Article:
An individual Jewish rescuer was Hungarian Laszlo Szamosi who bought Christian identity papers for himself and using information he and his wife obtained from Jewish children in a home they made up Swiss passports for their parents which they took to the detention camps to get them released. Working with diplomats from neutral countries in Budapest many thousands of Jews were saved.10 In Venice, Giuseppe Jona, Professor of Medicine and leader of the Jewish community there destroyed the records of Venetian Jewry and then killed himself to prevent the Nazis getting hold of the names.
Apart from their relative isolation there were other reasons for the devastating loss of European Jews during the war which will be dealt with later and suggestions will also be made drawing on Gandhian ideas which might have done something to mitigate their plight.
One of the main forms of non-violent action used during the war was to hide Jews and others being sought by the occupying forces. This was done on a large-scale throughout the occupied countries. Individuals were often hidden in flats in towns and in country houses and farm buildings but also in commercial buildings (like the Frank family in Amsterdam), schools (in Le Chamb on-sur-Lignon in France), monasteries and convents (as in Assisi) and other religious buildings. In some hiding places there was considerable space for those in hiding, in others it was very cramped such as a hidden partitioned space in a house. All rescuers took great risks and in Poland the penalty for hiding someone was death.
Hiding normally required several people who could help, such as supplying food or moving those hidden to other hiding places when one became dangerous. Illness could pose major problems as did disposal of the body when someone died. There were often networks of rescuers, sometimes numbering hundreds. Miep Gies, one of those who sheltered the Frank family, estimated that around 20,000 Dutch people were rescuers.11 Yad Vashem, the Holocaust Centre in Jerusalem, has identified more than 26,000 Righteous Among the Nations who helped save Jews during the war. Pinchas Lapide in The Last Three Popes and the Jews claimed that 860,000 Jews were saved by Roman Catholics alone. Philip Friedman in Their Brothers' Keepers claimed that one million Jews were saved by non-Jews. It is impossible to have precise figures but these estimates give a clear picture of a remarkable effort to save fellow human beings in danger.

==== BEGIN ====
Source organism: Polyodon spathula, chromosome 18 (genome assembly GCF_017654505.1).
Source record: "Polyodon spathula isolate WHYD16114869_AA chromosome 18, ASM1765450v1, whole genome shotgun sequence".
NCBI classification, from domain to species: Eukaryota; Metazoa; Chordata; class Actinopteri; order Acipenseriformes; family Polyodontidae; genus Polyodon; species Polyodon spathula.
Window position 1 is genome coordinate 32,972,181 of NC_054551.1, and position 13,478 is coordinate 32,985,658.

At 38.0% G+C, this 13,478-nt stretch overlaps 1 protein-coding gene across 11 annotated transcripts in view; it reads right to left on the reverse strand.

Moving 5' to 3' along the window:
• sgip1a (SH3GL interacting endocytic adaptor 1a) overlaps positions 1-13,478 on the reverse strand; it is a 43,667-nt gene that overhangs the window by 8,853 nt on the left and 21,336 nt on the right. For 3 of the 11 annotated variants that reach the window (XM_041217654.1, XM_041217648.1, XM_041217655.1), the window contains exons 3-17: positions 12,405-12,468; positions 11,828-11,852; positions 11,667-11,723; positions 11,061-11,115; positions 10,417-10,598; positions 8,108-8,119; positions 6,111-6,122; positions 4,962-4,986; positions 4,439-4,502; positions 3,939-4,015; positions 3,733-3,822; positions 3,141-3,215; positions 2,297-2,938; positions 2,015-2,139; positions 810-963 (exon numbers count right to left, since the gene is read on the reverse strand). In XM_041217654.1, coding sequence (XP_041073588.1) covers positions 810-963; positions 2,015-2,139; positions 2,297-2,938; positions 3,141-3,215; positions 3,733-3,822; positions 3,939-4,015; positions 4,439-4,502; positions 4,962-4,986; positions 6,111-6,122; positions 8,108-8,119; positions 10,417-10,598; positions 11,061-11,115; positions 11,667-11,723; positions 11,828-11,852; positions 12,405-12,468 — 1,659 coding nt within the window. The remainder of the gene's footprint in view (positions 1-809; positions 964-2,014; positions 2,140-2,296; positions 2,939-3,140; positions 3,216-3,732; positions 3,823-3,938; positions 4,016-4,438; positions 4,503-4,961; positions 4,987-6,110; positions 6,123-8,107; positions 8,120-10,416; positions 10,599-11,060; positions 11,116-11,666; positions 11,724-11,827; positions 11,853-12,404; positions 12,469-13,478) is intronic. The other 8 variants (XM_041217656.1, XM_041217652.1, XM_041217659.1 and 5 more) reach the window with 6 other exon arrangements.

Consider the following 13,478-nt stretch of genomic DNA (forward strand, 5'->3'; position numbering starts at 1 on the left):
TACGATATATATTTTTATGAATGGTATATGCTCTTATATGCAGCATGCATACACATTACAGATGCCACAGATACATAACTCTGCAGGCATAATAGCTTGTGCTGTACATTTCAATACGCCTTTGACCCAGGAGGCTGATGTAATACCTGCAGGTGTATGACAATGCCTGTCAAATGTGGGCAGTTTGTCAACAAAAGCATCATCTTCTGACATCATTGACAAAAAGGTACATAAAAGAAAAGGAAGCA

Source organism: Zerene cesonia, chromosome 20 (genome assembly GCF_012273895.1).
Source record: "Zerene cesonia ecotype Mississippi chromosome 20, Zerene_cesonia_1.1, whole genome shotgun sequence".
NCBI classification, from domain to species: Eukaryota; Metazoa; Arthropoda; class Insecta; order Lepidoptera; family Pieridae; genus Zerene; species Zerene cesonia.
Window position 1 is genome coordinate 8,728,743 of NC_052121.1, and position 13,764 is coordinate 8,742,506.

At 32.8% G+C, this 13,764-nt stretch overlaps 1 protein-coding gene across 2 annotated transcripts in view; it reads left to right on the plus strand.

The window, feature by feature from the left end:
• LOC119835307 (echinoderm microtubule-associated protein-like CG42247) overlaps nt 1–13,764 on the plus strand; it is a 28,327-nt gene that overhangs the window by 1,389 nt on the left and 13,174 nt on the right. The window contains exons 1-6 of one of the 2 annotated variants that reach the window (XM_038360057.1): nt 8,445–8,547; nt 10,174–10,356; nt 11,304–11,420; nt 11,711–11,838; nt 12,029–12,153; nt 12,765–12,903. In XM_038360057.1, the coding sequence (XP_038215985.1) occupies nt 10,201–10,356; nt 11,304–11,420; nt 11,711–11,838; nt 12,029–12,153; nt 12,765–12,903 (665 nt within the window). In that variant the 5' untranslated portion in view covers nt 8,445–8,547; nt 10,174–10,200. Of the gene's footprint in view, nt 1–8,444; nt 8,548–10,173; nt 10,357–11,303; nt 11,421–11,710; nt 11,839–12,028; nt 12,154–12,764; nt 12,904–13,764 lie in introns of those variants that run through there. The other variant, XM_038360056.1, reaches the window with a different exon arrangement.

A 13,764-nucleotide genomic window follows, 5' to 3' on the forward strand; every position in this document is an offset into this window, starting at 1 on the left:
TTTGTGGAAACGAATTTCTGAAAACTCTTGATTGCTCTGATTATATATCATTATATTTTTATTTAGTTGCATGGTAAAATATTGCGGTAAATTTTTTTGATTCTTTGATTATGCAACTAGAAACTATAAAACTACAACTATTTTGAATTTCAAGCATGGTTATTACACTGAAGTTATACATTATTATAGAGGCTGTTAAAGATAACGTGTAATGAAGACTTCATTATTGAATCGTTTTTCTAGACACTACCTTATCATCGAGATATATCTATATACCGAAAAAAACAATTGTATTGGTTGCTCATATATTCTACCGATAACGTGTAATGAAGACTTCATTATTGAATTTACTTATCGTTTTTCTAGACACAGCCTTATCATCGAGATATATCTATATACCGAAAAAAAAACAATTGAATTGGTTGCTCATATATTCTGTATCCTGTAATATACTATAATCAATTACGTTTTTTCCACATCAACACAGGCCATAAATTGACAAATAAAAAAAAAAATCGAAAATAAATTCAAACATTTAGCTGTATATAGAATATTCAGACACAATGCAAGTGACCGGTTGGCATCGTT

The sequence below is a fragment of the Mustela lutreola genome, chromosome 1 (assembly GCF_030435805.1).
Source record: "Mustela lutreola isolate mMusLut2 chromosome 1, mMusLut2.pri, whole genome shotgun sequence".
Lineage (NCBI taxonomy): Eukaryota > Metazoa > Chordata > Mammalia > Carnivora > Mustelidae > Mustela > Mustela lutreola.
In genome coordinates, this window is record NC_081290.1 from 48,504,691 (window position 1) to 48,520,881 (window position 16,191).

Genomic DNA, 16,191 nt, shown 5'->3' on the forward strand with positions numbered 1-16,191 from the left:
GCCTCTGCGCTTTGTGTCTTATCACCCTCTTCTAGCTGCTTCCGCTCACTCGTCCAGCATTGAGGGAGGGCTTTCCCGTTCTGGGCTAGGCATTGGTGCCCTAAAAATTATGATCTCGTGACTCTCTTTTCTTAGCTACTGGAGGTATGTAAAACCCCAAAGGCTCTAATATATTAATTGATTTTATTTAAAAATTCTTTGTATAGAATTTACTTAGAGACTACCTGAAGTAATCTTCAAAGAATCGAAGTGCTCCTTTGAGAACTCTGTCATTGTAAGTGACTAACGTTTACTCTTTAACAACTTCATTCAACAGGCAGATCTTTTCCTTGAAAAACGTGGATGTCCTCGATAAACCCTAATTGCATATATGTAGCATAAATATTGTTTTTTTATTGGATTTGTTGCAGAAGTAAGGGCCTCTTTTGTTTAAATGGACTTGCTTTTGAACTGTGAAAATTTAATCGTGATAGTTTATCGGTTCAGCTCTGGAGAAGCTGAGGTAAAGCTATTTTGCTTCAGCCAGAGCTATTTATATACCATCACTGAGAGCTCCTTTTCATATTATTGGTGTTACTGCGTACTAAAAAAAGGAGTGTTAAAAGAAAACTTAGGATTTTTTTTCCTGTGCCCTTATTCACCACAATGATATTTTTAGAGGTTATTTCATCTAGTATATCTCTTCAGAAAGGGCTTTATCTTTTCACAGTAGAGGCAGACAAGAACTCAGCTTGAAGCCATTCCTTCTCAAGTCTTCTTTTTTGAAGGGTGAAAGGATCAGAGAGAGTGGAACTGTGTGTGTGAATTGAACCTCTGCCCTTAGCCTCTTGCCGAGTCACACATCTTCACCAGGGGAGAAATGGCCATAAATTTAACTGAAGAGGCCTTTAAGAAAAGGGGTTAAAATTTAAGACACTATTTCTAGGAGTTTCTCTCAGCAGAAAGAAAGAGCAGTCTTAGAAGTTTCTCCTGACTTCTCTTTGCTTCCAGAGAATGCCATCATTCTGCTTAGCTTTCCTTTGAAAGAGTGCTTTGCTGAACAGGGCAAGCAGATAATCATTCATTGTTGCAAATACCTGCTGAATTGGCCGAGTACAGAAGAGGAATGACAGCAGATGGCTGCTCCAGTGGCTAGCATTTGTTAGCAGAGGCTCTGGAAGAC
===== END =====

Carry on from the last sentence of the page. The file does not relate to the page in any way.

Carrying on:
The greatest single rescue of Jews was in Denmark in 1943. The number of Danish Jews was rather small at 8,500 and Denmark's occupation was unique in that the Germans agreed to the Danes running internal affairs in return for supplies of agricultural and industrial goods. However, after three years of increasing tension the agreement broke down and the deportation of Danish Jews began to be planned. It was decided that the round-up would begin on 1 October 1943, but this did not go ahead as planned due to an attaché at the German Embassy called Georg Duckwitz. He had been trying to get the round-up called off but without success, so he leaked the information to a Danish MP who in turn alerted the Jewish leadership and the news spread rapidly, followed by Jews being taken into hiding by other Danish citizens. This was followed by the Jews being moved to the coast where they were put on small boats to be taken to Sweden. The result was that within a few days more than 7,000 Danish Jews were safely in neutral territory while fewer than 500 were found and deported to Germany where they were not sent to an extermination camp and thus most survived to see the war's end.12
General Resistance in One Country
Belgium was a country where NVR operated in several spheres of society demonstrating both strengths and weaknesses of the resistance. Upon occupation of the country the Government decided to go into exile, eventually settling in London, and King Leopold surrendered the armed forces. The Germans ruled directly with the help of the Belgian civil service especially the General Secretaries who headed the different departments. The General Secretaries tried to prevent anti-Jewish orders being published in 1940, but they were pressured into applying them even although the orders were not published. On 11 November 1940, the anniversary of the end of the First World War, large demonstrations were held in the main cities. The judges remained in post but in 1942 all criticism of regime decisions by Supreme Court judges was made a punishable offence. The judges then stayed away from work but they were arrested and threatened with the death penalty. However, this was not carried out and they were released and went back to work. But not wanting to have a complete break with the regime led them to compromise on other orders including the deportation of workers and Jews to Germany.13
Two officials who resisted orders were the Director-General of Belgian railways who refused to release employees for work in Germany, and the Mayor of Brussels, J. F. van de Meulebroeck, who refused to dismiss senior staff and so was removed from office and the city administration was fined. At the end of 1941, Brussels University staff stopped teaching, when Nazi staff were introduced but they continued teaching their students, in secret. In 1943, 6,000 students went underground to avoid labour service.